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DNA Replication

Submitted by rmmcdonald on Fri, 10/18/2019 - 12:01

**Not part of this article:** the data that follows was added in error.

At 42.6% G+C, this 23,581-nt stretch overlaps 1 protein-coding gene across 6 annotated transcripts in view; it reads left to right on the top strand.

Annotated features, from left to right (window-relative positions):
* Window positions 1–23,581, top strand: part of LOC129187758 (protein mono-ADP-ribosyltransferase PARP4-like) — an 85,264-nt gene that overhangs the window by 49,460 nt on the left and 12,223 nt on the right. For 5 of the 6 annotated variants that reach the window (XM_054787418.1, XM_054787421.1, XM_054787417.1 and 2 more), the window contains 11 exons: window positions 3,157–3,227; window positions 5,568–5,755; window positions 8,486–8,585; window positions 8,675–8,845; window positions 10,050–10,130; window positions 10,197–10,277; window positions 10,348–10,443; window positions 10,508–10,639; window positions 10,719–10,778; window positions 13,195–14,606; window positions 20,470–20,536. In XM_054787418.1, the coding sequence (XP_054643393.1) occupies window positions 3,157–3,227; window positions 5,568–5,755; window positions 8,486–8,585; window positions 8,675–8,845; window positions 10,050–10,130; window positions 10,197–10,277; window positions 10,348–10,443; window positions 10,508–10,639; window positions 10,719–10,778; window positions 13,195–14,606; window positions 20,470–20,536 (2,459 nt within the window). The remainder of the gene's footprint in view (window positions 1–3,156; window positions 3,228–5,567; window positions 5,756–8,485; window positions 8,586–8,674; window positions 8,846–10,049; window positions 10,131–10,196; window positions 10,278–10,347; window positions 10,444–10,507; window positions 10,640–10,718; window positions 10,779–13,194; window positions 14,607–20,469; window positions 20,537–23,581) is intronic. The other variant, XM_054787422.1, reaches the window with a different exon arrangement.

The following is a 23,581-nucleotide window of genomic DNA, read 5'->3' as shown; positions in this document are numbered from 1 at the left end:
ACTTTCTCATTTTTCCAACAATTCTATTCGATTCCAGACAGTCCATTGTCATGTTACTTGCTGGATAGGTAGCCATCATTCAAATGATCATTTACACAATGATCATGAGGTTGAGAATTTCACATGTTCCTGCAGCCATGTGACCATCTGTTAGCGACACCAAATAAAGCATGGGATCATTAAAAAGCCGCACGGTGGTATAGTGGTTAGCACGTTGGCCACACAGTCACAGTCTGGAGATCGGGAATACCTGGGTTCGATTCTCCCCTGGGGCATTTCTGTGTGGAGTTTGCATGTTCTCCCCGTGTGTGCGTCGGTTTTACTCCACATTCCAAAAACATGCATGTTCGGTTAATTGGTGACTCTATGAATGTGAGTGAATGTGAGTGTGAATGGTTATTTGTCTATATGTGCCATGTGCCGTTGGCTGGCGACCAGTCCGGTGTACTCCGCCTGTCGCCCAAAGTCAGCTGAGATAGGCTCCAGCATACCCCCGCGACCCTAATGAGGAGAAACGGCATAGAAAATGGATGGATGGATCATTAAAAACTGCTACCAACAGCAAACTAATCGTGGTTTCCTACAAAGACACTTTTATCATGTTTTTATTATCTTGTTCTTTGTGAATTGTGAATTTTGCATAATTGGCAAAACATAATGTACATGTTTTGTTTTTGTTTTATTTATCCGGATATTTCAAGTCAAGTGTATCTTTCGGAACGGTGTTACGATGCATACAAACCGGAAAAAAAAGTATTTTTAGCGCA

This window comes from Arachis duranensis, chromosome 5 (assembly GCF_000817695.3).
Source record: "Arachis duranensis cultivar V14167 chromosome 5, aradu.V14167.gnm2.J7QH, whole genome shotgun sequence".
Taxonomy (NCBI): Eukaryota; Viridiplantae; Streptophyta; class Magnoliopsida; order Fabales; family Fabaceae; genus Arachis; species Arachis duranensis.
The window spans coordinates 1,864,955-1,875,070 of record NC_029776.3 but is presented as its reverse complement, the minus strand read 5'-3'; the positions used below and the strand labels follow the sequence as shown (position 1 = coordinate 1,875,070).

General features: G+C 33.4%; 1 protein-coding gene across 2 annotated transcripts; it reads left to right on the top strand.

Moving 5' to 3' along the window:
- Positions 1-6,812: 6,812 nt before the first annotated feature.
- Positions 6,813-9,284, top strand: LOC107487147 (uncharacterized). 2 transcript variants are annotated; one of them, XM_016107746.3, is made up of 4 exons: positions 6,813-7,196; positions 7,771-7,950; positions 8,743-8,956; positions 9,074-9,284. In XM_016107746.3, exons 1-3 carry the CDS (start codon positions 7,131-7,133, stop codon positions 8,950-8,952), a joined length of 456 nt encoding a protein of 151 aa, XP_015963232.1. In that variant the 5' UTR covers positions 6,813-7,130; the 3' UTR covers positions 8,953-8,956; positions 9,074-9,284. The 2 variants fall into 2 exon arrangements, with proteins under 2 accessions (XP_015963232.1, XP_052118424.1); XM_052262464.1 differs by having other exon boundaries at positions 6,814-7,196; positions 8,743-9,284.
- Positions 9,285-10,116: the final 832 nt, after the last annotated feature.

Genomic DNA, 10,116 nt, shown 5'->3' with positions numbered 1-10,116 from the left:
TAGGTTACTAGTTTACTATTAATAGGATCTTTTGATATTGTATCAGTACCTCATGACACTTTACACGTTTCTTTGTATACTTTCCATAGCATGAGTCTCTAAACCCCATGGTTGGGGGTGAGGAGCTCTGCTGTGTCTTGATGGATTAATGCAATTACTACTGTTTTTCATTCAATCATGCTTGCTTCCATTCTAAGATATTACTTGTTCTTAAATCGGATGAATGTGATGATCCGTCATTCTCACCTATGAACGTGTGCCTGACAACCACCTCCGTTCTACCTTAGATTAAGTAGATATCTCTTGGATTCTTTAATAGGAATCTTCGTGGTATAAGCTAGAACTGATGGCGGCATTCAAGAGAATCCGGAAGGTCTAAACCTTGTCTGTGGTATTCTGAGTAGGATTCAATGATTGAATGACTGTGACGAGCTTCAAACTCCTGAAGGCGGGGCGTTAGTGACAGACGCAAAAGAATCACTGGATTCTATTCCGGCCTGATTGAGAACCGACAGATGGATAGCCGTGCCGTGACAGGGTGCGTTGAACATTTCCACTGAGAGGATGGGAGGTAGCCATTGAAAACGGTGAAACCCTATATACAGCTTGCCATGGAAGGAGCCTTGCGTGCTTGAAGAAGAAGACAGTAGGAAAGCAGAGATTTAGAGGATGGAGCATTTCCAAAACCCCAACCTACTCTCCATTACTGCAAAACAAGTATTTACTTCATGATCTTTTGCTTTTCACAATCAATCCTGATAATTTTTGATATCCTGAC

DNA replication is an important biological process that acts as a basis for cell growth and division. When a cell must divide, the DNA must also replicate itself so that each daughter cell may contain identical DNA transcripts. This process begins by sections of DNA called origin of replication being targeted by intiator proteins. These origins of replication tend to contain AT repeats due to the fact that Adenine and Thymine have a weaker bond making it easier for those two nucleotide to seperate. Helicase will seperate the base pairs and establish the replication fork. Following intiation, the DNA will elongate in a 5' to 3' direction due to the free hydroxyl group. DNA polymerase will be recuited by the initiator proteins like primase and begin elongation in the 3' direction. The opposite strand, or lagging strand, must be replicated in fragments because DNA must be replicated 5' to 3'. These fragments are called  Okazaki fragment. Since DNA replication is intiated at many parts in the genome, it will be terminate a various points as well. Termination will be a result of a blocked replication fork.